11 October 2016
Sydney, 11 October 2016: The Australian Bankers’ Association has today called for improvements in the way customers can have their complaints heard independently if their bank is not able to resolve issues.
In a submission to the Federal Government’s review of external dispute resolution, the ABA said a one-stop-shop would be the best way to simplify the current process.
“Banks try first and foremost to work through any problems with customers; but if customers want to have their complaints heard outside of the bank, we think this should be easier to do,” ABA Chief Executive Steven Münchenberg said.
“At the moment there are three main organisations that handle financial services disputes – the Financial Ombudsman Service, the Credit and Investments Ombudsman and the Superannuation Complaints Tribunal.
“If there was one body to handle disputes or direct people where to go, this would help customers get their disputes resolved faster. It would also make the process easier as customers would know exactly who to contact for help,” he said.
“Whether we have an overarching gatekeeper or one ombudsman or a tribunal, the dispute resolution system should focus on ensuring that customers who can’t access the formal legal system can get a fair hearing, and that the system is easier for customers to use.”
The submission also advocates the need to establish a scheme to compensate people who have had a ruling by an external dispute resolution scheme in their favour where they received poor financial advice, but cannot get their money back because the financial adviser has gone broke or did not have adequate insurance to cover customer losses.
“We support a mandatory, industry-wide last resort compensation scheme applying prospectively and being funded by all financial service providers, including banks,” Mr Münchenberg said.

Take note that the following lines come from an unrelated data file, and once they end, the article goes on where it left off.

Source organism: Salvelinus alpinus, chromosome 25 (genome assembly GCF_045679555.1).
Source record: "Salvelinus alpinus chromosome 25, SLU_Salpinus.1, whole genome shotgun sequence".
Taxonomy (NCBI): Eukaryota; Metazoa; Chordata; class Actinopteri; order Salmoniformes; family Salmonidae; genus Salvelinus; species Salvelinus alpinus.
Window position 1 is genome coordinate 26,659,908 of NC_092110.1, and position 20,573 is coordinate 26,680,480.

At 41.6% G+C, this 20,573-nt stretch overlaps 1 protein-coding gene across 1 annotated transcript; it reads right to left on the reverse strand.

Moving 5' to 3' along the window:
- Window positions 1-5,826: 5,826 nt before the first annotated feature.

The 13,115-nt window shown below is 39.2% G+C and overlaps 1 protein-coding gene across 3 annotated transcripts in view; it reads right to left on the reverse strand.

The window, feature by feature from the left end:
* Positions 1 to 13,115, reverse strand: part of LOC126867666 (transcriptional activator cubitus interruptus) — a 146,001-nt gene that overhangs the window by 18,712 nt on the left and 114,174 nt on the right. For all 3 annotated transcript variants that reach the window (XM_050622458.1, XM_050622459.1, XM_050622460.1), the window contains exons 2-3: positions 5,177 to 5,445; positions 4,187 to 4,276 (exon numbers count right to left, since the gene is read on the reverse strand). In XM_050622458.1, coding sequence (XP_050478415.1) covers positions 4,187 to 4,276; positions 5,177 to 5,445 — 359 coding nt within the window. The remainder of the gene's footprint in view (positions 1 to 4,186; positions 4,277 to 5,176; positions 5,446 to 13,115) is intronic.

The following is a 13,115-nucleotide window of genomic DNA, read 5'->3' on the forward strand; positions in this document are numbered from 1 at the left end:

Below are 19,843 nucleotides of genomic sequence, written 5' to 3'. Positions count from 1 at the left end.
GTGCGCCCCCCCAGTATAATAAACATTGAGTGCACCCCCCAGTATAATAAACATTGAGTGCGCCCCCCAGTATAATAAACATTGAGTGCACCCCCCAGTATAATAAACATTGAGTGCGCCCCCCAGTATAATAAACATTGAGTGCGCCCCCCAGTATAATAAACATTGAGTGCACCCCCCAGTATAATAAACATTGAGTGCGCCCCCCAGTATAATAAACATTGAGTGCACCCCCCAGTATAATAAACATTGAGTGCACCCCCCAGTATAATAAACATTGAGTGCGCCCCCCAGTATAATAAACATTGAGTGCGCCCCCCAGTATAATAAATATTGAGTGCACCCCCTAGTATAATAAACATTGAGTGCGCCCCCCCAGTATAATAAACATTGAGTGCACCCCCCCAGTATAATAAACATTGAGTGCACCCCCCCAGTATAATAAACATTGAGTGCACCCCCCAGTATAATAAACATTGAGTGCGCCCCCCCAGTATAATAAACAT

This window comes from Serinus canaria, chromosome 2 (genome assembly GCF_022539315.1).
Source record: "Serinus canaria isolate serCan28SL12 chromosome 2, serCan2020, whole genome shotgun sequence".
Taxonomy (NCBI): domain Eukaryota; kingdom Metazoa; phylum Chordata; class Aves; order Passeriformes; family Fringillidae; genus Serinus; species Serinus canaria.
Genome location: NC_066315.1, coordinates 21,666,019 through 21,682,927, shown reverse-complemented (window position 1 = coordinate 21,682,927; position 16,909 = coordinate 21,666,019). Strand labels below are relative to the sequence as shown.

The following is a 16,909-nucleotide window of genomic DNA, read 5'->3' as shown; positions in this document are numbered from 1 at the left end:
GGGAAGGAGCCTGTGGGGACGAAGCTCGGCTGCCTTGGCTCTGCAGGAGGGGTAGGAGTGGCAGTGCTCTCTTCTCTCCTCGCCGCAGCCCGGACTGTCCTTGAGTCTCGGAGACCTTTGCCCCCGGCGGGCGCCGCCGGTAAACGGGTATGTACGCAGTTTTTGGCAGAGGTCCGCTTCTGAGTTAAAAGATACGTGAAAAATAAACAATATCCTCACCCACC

“In reality, such a scheme would not be used by bank customers because banks have the capital strength to compensate customers if needed, but we think it’s an important initiative to build trust and confidence across the financial services sector.”
Mr Münchenberg said banks were taking action now to deliver better outcomes for customers, having launched an extensive six point reform package in April this year.
This includes appointing dedicated customer advocates in each bank to help resolve complaints and putting their pay structures under the microscope as part of an independent review, to ensure that staff are not incentivised to put their interests ahead of their customers’.
A copy of the ABA submission is available here.
Access to credit opens up opportunities and fulfills aspirations. Getting it right requires the right balance between consumer protections and the flow of credit.
Interviewed by AM’s Peter Ryan, ABA CEO Anna Bligh talked about the substantial drop in loan deferrals since their peak during the pandemic, falling from 900,000 to 300,000.